Author: Barbara Vega, BVega@profitstars.com
If you remember a time before cable TV and microwaves, you’re not a millennial. If you remember a time before computers and cell phones, you’re not a millennial. If you remember a time when there was no ‘e’ before mail, you’re definitely not a millennial.
Millennials, or Gen Y’s, are those born between 1982 and 1993 and a generation that’s roughly 77 million strong; larger than the Baby Boomer generation and three times the size of Generation X. Generations, like people, have personalities. Millennials –teens and twenty-something’s currently making the passage into adulthood – have begun to build theirs: confident, self-expressive, liberal, upbeat and receptive to new ideas and ways of living. And this generation is wired…or should I say wireless.
Today’s kids are tomorrow’s customers and members. If your financial institution is going to flourish in the future, you need to start courting the next generation of money-makers now. And be warned: these young consumers have very different financial habits than their parents! So what to do?
Ironically, we have a high-tech group of individuals that are very social, but in impersonal ways. These young people are very connected virtually; texting, tweeting, FaceBooking, Instagramming is the way to communicate.
This digitally endemic group has pushed back each of the five milestones of adulthood: completing school, leaving home, becoming financially independent, marrying and having children. The Pew Research Center’s survey, Young, Underemployed and Optimistic, gives us a great insight into Gen Y’s situation. The report showed, among other things, that 34% of 25-29 year olds have moved back home with their parents.
Access them through the technology and mobile arena
Connect with them where they exist! Millennials have grown up in a world where they are surrounded by technology, and that technology has developed at a faster rate than ever before.
A Cisco Connected Worldwide Technology survey discovered that 90% of Gen Y checks their emails, texts and social media accounts using their smartphones before they even get out of bed. There is also evidence that millennials do everything online, from shopping, to reading the news and watching television. Convenience and immediacy are priorities for this group of individuals, especially when it comes to banking. A LemonTree white paper, Understanding the New Age Wave: Gen Y, found 80% have used online banking in the past month, a higher percentage than any other generation. “They are less likely to ever enter a bank branch and want to do all their banking on their own schedule from home. Because of this, mobile banking has also taken off for Gen Y.” They also use this service more frequently than the average customer.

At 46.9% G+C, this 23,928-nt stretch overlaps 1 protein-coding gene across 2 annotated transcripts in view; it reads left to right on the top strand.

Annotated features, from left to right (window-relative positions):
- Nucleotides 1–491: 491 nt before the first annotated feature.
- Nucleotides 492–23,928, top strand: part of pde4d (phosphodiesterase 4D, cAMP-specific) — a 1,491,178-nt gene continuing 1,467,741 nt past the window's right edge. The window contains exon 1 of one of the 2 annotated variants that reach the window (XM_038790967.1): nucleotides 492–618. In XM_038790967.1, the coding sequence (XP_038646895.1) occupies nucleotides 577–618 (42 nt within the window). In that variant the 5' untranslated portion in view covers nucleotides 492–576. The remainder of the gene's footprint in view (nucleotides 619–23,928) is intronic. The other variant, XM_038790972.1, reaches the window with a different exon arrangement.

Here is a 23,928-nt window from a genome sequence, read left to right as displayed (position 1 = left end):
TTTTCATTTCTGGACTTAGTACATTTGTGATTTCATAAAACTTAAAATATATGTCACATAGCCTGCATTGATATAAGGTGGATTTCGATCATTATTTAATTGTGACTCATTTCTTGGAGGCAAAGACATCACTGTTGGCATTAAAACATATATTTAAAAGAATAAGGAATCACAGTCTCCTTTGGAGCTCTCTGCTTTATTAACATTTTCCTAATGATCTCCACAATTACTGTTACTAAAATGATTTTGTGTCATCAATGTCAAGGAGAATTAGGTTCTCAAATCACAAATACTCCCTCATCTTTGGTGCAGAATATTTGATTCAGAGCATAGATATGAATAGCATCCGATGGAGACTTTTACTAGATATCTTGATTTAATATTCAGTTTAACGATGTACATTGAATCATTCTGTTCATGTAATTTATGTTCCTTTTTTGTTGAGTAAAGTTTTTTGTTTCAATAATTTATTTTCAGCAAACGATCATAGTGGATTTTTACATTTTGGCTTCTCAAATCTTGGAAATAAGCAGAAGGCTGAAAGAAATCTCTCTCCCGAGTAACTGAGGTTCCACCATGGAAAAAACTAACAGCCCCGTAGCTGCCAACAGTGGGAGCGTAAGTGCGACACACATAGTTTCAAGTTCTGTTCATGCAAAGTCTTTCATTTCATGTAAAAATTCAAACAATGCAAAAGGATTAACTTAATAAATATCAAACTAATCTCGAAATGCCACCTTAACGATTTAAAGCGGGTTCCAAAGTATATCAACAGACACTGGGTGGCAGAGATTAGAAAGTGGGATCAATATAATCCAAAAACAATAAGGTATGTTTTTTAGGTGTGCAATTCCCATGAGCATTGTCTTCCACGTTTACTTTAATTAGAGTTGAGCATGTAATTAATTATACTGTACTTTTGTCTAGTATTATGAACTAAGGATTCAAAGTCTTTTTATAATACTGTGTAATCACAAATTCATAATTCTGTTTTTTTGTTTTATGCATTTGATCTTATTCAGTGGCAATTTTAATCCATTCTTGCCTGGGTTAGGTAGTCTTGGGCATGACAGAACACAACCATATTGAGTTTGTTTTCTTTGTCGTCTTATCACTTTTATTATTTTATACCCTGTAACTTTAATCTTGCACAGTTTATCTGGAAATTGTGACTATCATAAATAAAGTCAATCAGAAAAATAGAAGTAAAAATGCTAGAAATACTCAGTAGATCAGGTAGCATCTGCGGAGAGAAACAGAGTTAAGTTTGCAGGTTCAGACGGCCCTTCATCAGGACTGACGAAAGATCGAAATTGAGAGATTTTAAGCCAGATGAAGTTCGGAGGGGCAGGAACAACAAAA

Gen Y consumers don’t necessarily want high tech solutions in isolation; just as important, they want support, advice, and more knowledgeable people speaking to them than they currently experience in their banking interactions. A large number of Gen Y consumers have never balanced a checkbook, but instead they monitor their accounts online to manage their finances; and 25 percent say they do not manage their finances at all.
Fifty-four percent of millennials are going into their bank branch for information; 62 percent are going online. While 59 percent reported that they are "extremely" or "very" knowledgeable about their day-to-day banking products like checking accounts, they still want advice on personal finance topics, including savings, creating a budget, and credit cards.
Unify your product landscape – make it easy and clear
A dedicated strategy is needed when engaging Gen Y. As millennials are different from other customers, roughly one third of financial institutions have designed specific strategies to win them over. Millennials are desperate for a better banking experience; one with lower, more transparent fees, convenient access and emergency credit options. Use of social media for marketing and reaching out to their customers to launch new products, make announcements and drive new conversations with their customers is becoming common place as a way to get the attention of this generation.
Focus on customer service consistency
One of the cornerstones of the Gen Y engagement is a great banking experience. Enhancing the customer experience is the key to attracting millennial customers. As payment behavior changes, and traditional bank customers give way to a younger generation, the relationship between a customer and its bank will help secure that banks are relevant. If banks want to serve these customers profitably, they will need to leverage that relationship and find new ways of doing business with them.
Remember - today’s kids are tomorrow’s customers and members. As baby boomers retire, the millennials will move into their roles. With increases in job responsibility will come increased purchasing power. As this large group ages, they will begin hitting their big earning years and focus more on retirement and investing.
Author: Lauren Gleim, email@example.com
Tomorrow is the first day of spring, warmer days are coming, and I can hear The Beatles “Here Comes the Sun” playing in my head. Spring is the time of year where the world is a little brighter, and what better way to celebrate than to do a little sprucing.
Time to go through your closets, clean up the garden, and grow your online bill pay. That’s right!
You may be asking, “How can I grow our online bill pay?” Here are three helpful ways to spring your online bill pay adoption:You can do it all. It’s spring! Brighten up your financial institution by planting those online bill pay seeds for your customers.
- Employee Engagement – You want to increase your online bill pay adoption? Start with your financial institutions’ best asset: your staff. Because you can’t sell what you don’t know, why not train and encourage team members to use your online bill pay? Employee engagement will lead to customer engagement. It’s a win-win.